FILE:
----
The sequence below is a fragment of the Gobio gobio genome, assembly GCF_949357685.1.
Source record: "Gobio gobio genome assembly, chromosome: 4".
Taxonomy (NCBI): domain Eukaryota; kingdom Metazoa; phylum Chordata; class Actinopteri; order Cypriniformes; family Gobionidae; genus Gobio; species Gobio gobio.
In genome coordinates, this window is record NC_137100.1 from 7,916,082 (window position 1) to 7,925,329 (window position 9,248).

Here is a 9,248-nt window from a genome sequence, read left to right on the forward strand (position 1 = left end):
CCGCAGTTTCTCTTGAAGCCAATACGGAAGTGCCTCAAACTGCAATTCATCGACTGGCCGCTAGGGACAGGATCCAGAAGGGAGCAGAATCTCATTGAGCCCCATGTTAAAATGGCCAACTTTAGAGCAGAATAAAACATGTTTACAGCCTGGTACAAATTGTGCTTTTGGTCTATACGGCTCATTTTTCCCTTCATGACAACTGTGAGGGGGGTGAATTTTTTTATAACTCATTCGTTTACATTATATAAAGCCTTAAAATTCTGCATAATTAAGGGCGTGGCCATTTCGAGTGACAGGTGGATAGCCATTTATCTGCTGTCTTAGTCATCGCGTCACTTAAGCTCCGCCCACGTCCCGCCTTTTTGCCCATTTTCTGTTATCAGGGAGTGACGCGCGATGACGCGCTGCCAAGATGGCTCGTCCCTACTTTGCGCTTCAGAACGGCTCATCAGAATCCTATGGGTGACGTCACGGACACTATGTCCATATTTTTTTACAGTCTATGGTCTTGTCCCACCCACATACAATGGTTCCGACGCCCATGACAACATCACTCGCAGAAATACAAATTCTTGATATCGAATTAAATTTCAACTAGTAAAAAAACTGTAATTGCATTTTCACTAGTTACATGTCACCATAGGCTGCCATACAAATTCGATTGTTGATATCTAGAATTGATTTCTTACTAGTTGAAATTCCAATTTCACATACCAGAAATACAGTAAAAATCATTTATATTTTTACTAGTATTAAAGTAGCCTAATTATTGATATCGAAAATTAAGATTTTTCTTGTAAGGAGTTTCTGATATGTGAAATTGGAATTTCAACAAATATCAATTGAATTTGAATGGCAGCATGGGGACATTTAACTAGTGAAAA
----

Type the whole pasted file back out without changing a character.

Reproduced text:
The sequence below is a fragment of the Gobio gobio genome, assembly GCF_949357685.1.
Source record: "Gobio gobio genome assembly, chromosome: 4".
Taxonomy (NCBI): domain Eukaryota; kingdom Metazoa; phylum Chordata; class Actinopteri; order Cypriniformes; family Gobionidae; genus Gobio; species Gobio gobio.
In genome coordinates, this window is record NC_137100.1 from 7,916,082 (window position 1) to 7,925,329 (window position 9,248).

Here is a 9,248-nt window from a genome sequence, read left to right on the forward strand (position 1 = left end):
CCGCAGTTTCTCTTGAAGCCAATACGGAAGTGCCTCAAACTGCAATTCATCGACTGGCCGCTAGGGACAGGATCCAGAAGGGAGCAGAATCTCATTGAGCCCCATGTTAAAATGGCCAACTTTAGAGCAGAATAAAACATGTTTACAGCCTGGTACAAATTGTGCTTTTGGTCTATACGGCTCATTTTTCCCTTCATGACAACTGTGAGGGGGGTGAATTTTTTTATAACTCATTCGTTTACATTATATAAAGCCTTAAAATTCTGCATAATTAAGGGCGTGGCCATTTCGAGTGACAGGTGGATAGCCATTTATCTGCTGTCTTAGTCATCGCGTCACTTAAGCTCCGCCCACGTCCCGCCTTTTTGCCCATTTTCTGTTATCAGGGAGTGACGCGCGATGACGCGCTGCCAAGATGGCTCGTCCCTACTTTGCGCTTCAGAACGGCTCATCAGAATCCTATGGGTGACGTCACGGACACTATGTCCATATTTTTTTACAGTCTATGGTCTTGTCCCACCCACATACAATGGTTCCGACGCCCATGACAACATCACTCGCAGAAATACAAATTCTTGATATCGAATTAAATTTCAACTAGTAAAAAAACTGTAATTGCATTTTCACTAGTTACATGTCACCATAGGCTGCCATACAAATTCGATTGTTGATATCTAGAATTGATTTCTTACTAGTTGAAATTCCAATTTCACATACCAGAAATACAGTAAAAATCATTTATATTTTTACTAGTATTAAAGTAGCCTAATTATTGATATCGAAAATTAAGATTTTTCTTGTAAGGAGTTTCTGATATGTGAAATTGGAATTTCAACAAATATCAATTGAATTTGAATGGCAGCATGGGGACATTTAACTAGTGAAAA